Oh, Good Grief!

Recently, Down syndrome and autism awareness days have been highlighted via various forms of media and I think that is a very good thing. Most groups today, regardless of diagnosis or affiliation, have “awareness days” to remind and educate the public that our society is comprised of many unique individuals who should not be forgotten or marginalized. Yet, awareness is not enough: acceptance is also important, as well as mutual respect, for a better understanding of another’s perspective.

This doesn’t mean we have to agree with everything we see or hear, but the hope is that we can perhaps learn something new or become better informed without being dismissive of individuals we don’t understand. At the very least, “be polite and say nothing if you haven’t anything nice to say”, as my Mom used to tell me and my siblings when we were little kids. I never forgot that piece of advice and believe it’s even more relevant in our world today.

I didn’t know Down syndrome AND autism could coexist in an individual and never dreamed that my son would have these diagnoses. Awareness is one thing: we are most certainly aware on a daily basis of Brian’s dual diagnoses because of how both impact every aspect of his life. This awareness was immediate and quite frightening, actually, yet simultaneously a relief.

We finally understood why Brian presented with certain behaviors when they were explained to us by a neurodevelopmental pediatrician, (who happened to see patients specifically with Brian’s diagnoses.)There were therapies and interventions that could help Brian be his best self and that gave us great hope, but it doesn’t mean I actually “accepted” this outcome, though I didn’t realize it at the time…

In retrospect, I was actually grieving this additional layer of challenge that Brian had. I would not have called it grief at that time, but that’s exactly what it was. One could could also call it “intense denial”. I was extremely focused on “fixing” my son: how many private therapies could I schedule for him in a week or making sure he didn’t miss a moment of center-based early intervention, sound therapy, or hippotherapy? I would berate myself if Brian missed a session of anything and would get frustrated when I wasn’t seeing the progress I thought he should have been making. I was slowly becoming insane…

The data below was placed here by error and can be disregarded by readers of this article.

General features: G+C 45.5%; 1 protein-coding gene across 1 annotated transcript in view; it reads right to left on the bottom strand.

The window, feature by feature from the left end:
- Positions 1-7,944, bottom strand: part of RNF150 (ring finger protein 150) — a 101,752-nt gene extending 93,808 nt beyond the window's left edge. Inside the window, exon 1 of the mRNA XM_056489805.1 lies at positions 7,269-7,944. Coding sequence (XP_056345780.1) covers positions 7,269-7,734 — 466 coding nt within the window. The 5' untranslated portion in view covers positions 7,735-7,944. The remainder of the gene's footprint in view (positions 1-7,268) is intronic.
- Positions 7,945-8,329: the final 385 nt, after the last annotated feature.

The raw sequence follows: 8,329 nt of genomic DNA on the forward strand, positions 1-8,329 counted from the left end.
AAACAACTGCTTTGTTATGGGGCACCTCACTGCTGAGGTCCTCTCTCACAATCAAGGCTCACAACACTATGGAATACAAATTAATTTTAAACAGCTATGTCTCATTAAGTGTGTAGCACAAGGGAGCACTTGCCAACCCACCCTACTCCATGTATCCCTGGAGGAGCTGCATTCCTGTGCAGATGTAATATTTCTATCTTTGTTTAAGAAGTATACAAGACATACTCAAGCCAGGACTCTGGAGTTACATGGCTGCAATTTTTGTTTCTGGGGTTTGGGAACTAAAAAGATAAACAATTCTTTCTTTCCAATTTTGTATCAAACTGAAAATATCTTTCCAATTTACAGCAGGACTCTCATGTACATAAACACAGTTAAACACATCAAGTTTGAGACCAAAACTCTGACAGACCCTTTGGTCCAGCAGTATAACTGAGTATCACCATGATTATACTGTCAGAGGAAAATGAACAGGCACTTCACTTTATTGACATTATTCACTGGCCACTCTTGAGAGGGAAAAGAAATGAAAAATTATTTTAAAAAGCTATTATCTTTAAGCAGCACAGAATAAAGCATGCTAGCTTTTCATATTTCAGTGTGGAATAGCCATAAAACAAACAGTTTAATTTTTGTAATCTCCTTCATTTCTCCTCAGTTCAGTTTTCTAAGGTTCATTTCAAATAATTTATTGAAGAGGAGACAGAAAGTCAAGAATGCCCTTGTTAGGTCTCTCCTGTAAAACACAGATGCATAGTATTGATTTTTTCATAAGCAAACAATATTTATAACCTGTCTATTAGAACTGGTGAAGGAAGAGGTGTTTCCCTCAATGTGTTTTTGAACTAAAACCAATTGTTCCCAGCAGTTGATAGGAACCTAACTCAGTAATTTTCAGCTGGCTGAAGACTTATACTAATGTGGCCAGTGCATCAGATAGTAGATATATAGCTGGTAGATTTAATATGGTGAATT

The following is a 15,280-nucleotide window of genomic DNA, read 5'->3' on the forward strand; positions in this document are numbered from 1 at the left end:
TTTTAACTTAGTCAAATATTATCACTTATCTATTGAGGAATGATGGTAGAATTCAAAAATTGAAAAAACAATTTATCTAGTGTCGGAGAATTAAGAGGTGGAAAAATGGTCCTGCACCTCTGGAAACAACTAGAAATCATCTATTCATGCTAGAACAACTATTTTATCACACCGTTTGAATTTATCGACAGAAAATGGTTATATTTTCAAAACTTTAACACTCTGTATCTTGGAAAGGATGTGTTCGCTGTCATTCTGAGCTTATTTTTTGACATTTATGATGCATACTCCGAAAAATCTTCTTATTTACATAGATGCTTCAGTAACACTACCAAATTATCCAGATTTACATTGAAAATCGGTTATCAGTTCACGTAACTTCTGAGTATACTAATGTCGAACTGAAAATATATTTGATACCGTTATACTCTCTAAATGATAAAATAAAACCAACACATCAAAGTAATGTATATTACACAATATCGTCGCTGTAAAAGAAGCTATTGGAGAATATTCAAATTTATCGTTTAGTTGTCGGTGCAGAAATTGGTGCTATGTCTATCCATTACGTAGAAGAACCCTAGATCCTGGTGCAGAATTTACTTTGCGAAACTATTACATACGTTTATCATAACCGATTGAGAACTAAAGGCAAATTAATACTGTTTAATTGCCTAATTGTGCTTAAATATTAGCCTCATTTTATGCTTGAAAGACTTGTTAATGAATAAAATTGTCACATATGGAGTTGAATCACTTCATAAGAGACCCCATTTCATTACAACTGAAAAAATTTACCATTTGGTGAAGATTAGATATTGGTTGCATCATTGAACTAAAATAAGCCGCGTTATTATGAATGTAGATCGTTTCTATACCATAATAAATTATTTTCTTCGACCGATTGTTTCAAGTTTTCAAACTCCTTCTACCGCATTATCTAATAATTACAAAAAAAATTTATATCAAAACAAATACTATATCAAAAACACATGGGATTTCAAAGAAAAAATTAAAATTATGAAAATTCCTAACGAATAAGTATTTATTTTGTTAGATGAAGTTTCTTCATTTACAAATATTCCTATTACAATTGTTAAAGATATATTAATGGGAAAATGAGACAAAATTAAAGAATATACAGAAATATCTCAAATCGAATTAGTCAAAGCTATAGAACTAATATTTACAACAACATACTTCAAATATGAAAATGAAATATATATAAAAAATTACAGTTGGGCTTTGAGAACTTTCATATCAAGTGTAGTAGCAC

After many months of this insanity, I eventually became so depressed, that getting up out of bed to care for my son became a monumental task, let alone going outside anywhere. So for a time, the pendulum in our lives swung the other way and we didn’t leave the house that much. Brian was having severe sensory issues during this time and didn’t like going outside the comfort of home anyway, so we remained there. During that time, I finally grieved the loss of the dreams that I had had for Brian. I had to dream new dreams for him and it was so hard..

I finally allowed myself to feel my frustration, anger, and fatigue, emotions that I had to face in order to be able to move forward. It took time, self reflection, and tiny baby steps for me to heal..I came to eventually accept what I couldn’t change my son’s disabilities. BUT, I also learned during this very difficult time that life can still be worthwhile, even joyful, despite the hardships, especially for Brian. It was ultimately a matter of daily awareness and choices. Counseling was hugely instrumental in this shift of perspective, along with asking God, on my knees, to change me since I couldn’t the realities of my son’s disabilities. By the way, asking God to change me is a daily ongoing thing for the rest of my life..

I won’t deny that I am still unhappy/ frustrated at times about our special needs journey, for it is a difficult one, especially for our son..